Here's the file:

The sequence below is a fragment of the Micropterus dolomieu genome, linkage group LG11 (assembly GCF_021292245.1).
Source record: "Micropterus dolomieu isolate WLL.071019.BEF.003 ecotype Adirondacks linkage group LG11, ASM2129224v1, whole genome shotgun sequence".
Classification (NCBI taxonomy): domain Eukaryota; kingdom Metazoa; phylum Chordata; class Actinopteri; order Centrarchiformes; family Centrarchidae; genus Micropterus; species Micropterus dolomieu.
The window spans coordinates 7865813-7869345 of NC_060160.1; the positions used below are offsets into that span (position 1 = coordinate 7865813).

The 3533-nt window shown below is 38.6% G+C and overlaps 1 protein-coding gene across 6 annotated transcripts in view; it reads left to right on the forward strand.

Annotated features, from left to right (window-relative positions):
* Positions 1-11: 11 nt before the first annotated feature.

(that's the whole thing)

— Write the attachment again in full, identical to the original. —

The sequence below is a fragment of the Micropterus dolomieu genome, linkage group LG11 (assembly GCF_021292245.1).
Source record: "Micropterus dolomieu isolate WLL.071019.BEF.003 ecotype Adirondacks linkage group LG11, ASM2129224v1, whole genome shotgun sequence".
Classification (NCBI taxonomy): domain Eukaryota; kingdom Metazoa; phylum Chordata; class Actinopteri; order Centrarchiformes; family Centrarchidae; genus Micropterus; species Micropterus dolomieu.
The window spans coordinates 7865813-7869345 of NC_060160.1; the positions used below are offsets into that span (position 1 = coordinate 7865813).

The 3533-nt window shown below is 38.6% G+C and overlaps 1 protein-coding gene across 6 annotated transcripts in view; it reads left to right on the forward strand.

Annotated features, from left to right (window-relative positions):
* Positions 1-11: 11 nt before the first annotated feature.